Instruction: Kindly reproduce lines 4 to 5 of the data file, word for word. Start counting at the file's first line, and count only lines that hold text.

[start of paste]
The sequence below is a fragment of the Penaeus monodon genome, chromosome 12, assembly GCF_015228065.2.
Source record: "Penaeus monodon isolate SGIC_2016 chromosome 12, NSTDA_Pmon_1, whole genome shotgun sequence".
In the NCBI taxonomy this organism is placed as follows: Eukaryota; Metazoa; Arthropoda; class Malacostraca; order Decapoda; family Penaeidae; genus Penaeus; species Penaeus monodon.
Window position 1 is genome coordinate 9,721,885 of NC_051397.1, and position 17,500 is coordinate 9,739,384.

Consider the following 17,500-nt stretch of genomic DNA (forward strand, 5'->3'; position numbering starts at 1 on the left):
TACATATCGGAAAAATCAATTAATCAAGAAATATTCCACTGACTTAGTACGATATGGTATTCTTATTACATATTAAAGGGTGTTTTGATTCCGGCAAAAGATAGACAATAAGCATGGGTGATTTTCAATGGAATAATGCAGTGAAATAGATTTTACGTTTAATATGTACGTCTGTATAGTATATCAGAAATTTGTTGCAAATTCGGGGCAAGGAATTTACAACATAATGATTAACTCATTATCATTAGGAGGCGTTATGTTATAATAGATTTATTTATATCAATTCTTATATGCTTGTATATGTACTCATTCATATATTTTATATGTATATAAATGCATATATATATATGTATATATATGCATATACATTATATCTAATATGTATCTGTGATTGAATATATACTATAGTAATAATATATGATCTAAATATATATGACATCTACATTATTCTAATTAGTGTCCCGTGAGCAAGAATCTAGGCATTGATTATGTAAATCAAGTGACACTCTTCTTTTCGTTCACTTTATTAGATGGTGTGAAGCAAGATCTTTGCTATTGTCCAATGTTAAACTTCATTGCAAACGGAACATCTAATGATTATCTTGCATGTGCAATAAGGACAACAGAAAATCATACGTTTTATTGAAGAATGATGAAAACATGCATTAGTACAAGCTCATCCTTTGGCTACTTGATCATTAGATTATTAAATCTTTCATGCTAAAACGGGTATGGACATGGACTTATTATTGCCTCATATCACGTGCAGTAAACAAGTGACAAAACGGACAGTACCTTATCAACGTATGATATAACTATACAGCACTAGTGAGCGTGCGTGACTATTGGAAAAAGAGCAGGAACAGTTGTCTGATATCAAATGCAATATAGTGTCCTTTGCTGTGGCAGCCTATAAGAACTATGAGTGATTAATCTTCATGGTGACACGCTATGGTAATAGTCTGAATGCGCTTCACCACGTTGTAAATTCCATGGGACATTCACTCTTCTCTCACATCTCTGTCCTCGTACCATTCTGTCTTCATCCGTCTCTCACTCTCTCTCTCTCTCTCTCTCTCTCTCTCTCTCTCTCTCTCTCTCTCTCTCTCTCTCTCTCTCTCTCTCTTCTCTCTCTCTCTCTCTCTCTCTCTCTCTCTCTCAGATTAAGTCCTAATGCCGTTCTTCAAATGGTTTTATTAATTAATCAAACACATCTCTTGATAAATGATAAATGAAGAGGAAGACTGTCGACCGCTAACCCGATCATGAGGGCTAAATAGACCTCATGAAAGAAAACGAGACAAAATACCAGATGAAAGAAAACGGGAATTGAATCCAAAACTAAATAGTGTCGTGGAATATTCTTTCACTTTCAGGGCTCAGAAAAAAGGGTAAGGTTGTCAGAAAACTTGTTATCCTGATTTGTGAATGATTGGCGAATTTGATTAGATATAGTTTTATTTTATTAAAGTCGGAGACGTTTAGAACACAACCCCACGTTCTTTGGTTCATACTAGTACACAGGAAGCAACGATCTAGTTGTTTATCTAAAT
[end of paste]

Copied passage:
Window position 1 is genome coordinate 9,721,885 of NC_051397.1, and position 17,500 is coordinate 9,739,384.

Consider the following 17,500-nt stretch of genomic DNA (forward strand, 5'->3'; position numbering starts at 1 on the left):